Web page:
ISSN 0024-5089
Copyright © 2008 LITUANUS Foundation, Inc.

Volume 54, No 1 - Spring 2008
Editor of this issue: Violeta Kelertas

Book Review

Aušra Paulauskienė, Lost and Found: The Discovery of Lithuania in American Fiction. Amsterdam and New York: Rodopi, 2007, 173 pages.

Aušra Paulauskienė introduces her study by recounting a “grotesque” fictional misrepresentation of contemporary Lithuanian culture in Jonathan Franzen’s recent bestselling novel The Corrections. She does so in order to make a point: twentieth-century American literature has “lost” its knowledge of Lithuania and Lithuanians, and such knowledge “needs to be regained.”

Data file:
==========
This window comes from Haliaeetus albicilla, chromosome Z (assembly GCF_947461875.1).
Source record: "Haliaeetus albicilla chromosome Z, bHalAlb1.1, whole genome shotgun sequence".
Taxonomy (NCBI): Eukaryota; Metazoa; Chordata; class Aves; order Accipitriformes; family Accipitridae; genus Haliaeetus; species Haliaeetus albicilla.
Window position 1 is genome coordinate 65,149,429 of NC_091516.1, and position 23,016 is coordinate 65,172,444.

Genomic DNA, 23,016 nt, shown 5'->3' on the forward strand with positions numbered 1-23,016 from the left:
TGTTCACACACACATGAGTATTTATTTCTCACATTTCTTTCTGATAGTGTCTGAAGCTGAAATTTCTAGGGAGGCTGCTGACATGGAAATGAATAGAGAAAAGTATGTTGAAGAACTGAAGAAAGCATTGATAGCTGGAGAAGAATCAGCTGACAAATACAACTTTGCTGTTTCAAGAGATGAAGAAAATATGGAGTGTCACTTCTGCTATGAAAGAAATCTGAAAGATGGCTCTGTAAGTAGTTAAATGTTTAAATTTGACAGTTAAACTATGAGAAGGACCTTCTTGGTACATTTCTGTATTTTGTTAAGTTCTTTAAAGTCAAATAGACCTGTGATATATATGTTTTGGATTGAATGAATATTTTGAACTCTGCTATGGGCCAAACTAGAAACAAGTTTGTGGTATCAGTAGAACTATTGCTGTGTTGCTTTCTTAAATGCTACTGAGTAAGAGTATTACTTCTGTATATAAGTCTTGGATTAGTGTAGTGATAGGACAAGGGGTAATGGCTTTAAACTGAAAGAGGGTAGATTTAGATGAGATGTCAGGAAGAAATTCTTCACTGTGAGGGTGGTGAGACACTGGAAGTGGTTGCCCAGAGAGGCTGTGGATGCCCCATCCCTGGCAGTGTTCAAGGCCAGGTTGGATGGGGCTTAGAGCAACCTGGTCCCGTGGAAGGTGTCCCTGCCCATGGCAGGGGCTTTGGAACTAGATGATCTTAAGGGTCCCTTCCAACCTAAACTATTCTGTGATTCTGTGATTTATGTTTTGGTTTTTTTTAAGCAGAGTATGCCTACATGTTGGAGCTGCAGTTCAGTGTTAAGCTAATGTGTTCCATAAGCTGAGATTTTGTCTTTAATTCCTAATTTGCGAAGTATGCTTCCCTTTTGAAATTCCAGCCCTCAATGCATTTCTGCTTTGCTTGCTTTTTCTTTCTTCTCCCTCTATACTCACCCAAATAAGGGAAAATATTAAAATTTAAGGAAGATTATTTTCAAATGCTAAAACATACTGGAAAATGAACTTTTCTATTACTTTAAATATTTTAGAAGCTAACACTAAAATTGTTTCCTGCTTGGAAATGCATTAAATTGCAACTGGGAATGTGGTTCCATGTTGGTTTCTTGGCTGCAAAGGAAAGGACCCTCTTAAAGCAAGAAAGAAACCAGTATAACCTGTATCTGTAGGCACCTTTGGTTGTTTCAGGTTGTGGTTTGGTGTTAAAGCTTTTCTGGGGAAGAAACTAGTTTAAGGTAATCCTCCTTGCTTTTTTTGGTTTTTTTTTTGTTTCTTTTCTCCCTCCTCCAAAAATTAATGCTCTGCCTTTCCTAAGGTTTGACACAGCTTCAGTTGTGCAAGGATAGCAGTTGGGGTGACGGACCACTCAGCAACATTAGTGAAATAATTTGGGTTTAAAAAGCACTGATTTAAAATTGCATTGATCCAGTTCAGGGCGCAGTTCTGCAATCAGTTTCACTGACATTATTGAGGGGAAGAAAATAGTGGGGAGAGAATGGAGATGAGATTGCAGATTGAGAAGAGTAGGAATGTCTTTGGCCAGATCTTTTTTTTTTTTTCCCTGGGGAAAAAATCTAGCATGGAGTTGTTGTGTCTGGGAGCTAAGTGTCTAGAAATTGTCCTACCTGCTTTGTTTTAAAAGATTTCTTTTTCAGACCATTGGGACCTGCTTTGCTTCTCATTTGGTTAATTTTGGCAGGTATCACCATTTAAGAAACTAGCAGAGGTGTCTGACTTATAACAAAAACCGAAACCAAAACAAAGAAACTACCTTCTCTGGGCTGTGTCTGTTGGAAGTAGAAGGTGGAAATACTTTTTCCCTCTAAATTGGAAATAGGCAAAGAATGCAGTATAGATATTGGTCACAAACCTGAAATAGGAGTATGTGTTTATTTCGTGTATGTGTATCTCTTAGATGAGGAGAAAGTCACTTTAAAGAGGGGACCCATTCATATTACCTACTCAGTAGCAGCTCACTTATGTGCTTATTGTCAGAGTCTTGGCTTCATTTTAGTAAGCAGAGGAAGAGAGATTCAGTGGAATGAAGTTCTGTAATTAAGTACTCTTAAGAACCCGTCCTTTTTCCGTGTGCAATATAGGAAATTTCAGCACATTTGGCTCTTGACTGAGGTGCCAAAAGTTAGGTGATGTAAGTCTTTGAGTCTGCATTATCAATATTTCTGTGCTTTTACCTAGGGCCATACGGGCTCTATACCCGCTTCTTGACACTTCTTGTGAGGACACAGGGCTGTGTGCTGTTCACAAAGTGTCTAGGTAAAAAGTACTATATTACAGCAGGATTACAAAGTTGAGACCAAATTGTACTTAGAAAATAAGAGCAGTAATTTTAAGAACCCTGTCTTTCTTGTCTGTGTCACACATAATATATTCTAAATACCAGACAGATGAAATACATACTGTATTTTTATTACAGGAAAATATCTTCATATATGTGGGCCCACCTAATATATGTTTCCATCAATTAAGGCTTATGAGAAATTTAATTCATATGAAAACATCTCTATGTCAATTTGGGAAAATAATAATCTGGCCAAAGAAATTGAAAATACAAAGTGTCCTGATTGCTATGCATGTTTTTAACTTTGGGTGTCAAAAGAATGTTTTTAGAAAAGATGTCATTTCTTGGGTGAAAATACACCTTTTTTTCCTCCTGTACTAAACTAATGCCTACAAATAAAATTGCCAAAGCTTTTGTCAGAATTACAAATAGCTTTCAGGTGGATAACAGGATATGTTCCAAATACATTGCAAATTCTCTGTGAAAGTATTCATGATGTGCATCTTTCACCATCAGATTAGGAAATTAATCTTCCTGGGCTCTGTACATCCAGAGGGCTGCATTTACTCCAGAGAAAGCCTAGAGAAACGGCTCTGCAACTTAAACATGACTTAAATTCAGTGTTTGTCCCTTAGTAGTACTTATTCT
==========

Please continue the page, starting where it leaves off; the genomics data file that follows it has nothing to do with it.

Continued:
Accordingly, the primary goal of Lost and Found is to restore excluded works, writers and ideologies to the historical record. Assuming that readers are already familiar with Upton Sinclair’s famous 1906 novel The Jungle, the book begins by exploring Lithuanian elements in the life and art of Jewish-American writer Abraham Cahan. It then draws attention in interesting ways to lesser-known treatments of Jewish-Lithuanian relations by Ezra Brudno and Goldie Stone. In the book’s fourth chapter, Paulauskienė shifts gears, undertaking a fascinating analysis of Margaret Seebach’s 1909 novel That Man Donaleitis (sic), a largely forgotten work that describes Lithuanian immigrants in the coal-mining region of western Pennsylvania. The final chapter of Lost and Found discusses mid-twentieth century proletarian novels by Lithuanian leftist writers Algirdas Margeris and Rojus Mizara, who emigrated to the United States, wrote in their native language, and produced “the richest. . . literary representations of Lithuanians in America through the eyes of Lithuanians.”